There was once a mostly democratic, mostly non-racial, little country at the bottom of the world called South Africa. Her people fought long and hard for all people, of all colours and languages, to live, love and associate with whomever and wherever they liked.
Some went to prison, some died, others crossed the borders and fought guerrilla wars, but when they made up, kissed and hugged, the vast majority lived in harmony, especially when one man lost 27 years of his life, but led them with reconciliation and love in his heart.
But as the years went by, and disease, violent crime and poverty became the new enemy, things changed. Some felt that others were less healthy than them, committed more of the crimes; others felt that those very different from them were far too rich and hadn’t paid for the sins of the past.
The inhabitants of the democratic country grew suspicious and wary of each other, returning to their old ways. They chose the things that stood out most: the tan of one’s skin and the language you spoke and the God you prayed to, as a determinant for why they didn’t like each other. Those from beyond their borders had it even worse, being hailed as fire-breathing dragons trying to pillage the country’s jobs and women.
Soon the suspicion amongst South Africa’s people grew to such an extent that they lived behind tall walls, with lawns guarded by big dogs, beams that would trigger alarms and electric fences that could fry a sparrow. Some grew even more suspicious, seeking out those that looked like them; spoke their language and prayed to the same gods and lived in little towns, together to the exclusion of everyone else. One such town was Kleinfontein.
So the rest of South Africa, those who thought that a mostly non-racial and mostly democratic country meant that such societies no longer should and could exist, started asking serious questions. But their questions were met with disdain by those of Kleinfontein. After all, they felt like those that chose to live behind closed, gated communities for safety and security concerns were no different from them. Only residents and the visitors of those residents and people that visited and worked for said residents could gain entry to these secure, gated communities.
They weren’t hurting anybody, they were merely a self-sustained community that chose to live amongst those they were most comfortable with; those like them. But then a squire of the ruling overlord stepped forward and descended deep into the subterranean vault, there where the ancient scrolls of the law of land had been left to lay and gather dust. Kgosientso Ramokgopa was this young squire’s name, and he fought cockroach and large hairy spider alike to retrieve the Constitution, the supreme law of the land, usually ignored and forgotten by the ruling overlords.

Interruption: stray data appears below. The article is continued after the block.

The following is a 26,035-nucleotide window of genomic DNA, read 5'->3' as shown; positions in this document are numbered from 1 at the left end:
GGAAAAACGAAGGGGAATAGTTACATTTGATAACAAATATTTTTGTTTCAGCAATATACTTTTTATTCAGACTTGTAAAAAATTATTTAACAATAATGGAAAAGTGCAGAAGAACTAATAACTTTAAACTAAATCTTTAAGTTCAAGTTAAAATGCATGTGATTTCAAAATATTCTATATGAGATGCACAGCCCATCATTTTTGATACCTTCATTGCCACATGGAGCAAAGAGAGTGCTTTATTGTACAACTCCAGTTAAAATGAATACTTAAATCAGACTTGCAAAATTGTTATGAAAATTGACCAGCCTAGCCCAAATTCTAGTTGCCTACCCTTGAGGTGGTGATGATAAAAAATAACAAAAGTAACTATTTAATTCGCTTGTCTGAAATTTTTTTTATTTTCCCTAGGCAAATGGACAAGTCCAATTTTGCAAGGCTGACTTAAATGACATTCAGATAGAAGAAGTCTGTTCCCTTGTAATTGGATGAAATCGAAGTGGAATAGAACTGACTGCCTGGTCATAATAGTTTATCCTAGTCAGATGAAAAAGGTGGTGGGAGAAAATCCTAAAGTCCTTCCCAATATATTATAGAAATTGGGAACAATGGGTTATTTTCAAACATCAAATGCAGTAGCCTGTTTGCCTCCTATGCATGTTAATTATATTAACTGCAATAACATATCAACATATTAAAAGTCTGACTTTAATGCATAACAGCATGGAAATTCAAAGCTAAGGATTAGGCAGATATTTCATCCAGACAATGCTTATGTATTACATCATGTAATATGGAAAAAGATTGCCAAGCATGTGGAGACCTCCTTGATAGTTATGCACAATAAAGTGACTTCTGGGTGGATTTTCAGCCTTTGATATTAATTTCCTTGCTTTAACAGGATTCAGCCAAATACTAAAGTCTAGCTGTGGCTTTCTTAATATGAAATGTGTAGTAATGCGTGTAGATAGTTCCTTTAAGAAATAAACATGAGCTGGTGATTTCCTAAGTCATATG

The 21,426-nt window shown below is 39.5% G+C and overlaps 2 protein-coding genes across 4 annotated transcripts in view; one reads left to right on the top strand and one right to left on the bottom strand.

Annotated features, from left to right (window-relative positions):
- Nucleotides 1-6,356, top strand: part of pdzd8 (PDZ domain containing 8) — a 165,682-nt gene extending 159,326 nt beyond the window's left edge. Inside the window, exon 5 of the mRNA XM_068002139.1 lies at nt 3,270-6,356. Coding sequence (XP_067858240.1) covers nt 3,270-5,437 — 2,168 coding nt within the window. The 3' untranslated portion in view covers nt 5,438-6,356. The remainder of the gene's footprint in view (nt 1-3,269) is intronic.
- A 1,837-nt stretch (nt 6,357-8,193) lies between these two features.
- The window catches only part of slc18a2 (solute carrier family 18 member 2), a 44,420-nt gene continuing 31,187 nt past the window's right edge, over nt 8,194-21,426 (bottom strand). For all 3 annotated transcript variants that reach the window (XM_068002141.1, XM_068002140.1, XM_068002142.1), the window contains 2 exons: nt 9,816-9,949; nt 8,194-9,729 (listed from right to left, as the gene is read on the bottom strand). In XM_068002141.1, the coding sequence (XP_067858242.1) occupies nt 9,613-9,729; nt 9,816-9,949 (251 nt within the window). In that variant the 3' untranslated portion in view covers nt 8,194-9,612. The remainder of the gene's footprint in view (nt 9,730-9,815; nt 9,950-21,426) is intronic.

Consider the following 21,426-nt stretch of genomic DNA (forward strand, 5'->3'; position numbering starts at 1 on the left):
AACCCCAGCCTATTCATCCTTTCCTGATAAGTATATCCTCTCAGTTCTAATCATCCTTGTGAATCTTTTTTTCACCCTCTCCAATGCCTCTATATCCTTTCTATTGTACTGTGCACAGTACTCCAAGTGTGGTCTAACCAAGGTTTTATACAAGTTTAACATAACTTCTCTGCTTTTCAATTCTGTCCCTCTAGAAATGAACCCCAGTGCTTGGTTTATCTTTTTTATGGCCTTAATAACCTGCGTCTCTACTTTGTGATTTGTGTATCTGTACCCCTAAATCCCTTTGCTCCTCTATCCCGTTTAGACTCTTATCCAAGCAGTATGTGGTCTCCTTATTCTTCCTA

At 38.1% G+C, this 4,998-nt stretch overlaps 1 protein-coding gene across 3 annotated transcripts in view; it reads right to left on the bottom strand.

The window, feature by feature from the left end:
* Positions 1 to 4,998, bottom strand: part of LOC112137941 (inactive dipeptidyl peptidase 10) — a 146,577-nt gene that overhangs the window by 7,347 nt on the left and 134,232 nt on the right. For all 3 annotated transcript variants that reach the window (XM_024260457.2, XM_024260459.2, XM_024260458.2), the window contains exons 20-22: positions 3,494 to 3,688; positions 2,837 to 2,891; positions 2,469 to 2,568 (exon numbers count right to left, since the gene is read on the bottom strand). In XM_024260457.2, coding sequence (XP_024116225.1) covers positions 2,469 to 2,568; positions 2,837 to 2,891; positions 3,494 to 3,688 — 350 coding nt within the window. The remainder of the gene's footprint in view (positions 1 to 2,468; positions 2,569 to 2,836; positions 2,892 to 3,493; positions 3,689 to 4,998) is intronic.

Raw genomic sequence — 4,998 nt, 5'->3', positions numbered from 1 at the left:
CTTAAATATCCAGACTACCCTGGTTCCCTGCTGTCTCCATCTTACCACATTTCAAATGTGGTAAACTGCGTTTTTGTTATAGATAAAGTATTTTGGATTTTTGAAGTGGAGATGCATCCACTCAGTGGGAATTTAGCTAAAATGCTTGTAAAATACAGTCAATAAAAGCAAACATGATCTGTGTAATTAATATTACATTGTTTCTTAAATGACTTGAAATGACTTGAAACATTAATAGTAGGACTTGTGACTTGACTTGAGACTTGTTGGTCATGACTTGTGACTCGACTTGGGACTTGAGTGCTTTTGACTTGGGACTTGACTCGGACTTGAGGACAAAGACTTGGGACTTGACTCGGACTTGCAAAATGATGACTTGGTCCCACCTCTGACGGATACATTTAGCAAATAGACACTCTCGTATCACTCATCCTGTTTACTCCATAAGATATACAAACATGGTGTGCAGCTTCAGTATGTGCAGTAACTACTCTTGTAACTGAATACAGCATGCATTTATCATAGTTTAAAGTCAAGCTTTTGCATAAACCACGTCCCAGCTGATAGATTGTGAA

This time he applied his mind and rightfully so, and after much study and deliberation stepped forward, sword drawn, and said that he would storm Kleinfontein’s mighty wall and dismantle the segregated community brick by brick. For the supreme law said, very clearly, that although you could choose who to associate with, you could not arbitrarily exclude others on the basis of their race, gender, religion, sex or sexual orientation. You could not move to a town, or establish one and say that only purple, bisexual men, who all believe in the fairy below the lake, could live in that town. Even if no-one else wanted to live with these purple, bisexual, fairy below the lake believing men, they still could not simply exclude others.
The people of Kleinfontein huffed, puffed and snorted in anger. “Dis my reg!” they yelled.
The overarching problem with these South Africans, all of them, including those of Orania, Ventersdorp, Kleinfontein and wherever else, was that as much as they were trying to integrate and live in harmony with each other after 350 years of segregation and subjugation, they still looked very different to each other, spoke different languages and prayed to very many different gods.
They tried to build this thing called a “national identity” with groups of people referred to as Bafana, Amaboka, and even Amakroko-kroko, all the while trying to preserve their own individual languages, customs, culture and traditions. Of course there was nothing wrong with this: their motto was unity in diversity, but one thing that they could not decide on was what they were first – South Africans, Christians, gays, coloureds or Kaizer Chiefs supporters?
Nonetheless, our brave young squire held his mighty sword, the Constitution, aloft and charged the walls of Kleinfontein, straddling his silver steed, South African decency, and crushed the walls with one swift and mighty blow. But lo and behold, rather than turning the residents of Kleinfontein into remorseful, embracing, intgrated South Africans, they became bitter, certain that the people outside of Kleinfontein had it in for them.
So too did the remaining integrated people of South Africa turn on their squire, marking the inequalities that plagued this mostly free, mostly democratic, mostly non-racial republic of ours. The squire was soon vilified, called a bully who asserted the will of his master overlords, using the Constitution when it befitted them.
The trick he had missed all along was that it was too late to clamp down on these exclusionary communities; these exclusionary communities should not have been allowed to germinate in the first instance. The squire and his overlords could not rule a unified nation if race, culture, language and religion and the preservation thereof was used to constantly divide an already divided people.
So he won the battle, but lost the war, as more and more people grew ever more suspicious of those so unlike themselves. And as the years went on, more walls rose and as these walls grew tall, more Kleinfonteintjies mushroomed. Soon, no one lived happily ever after. DM
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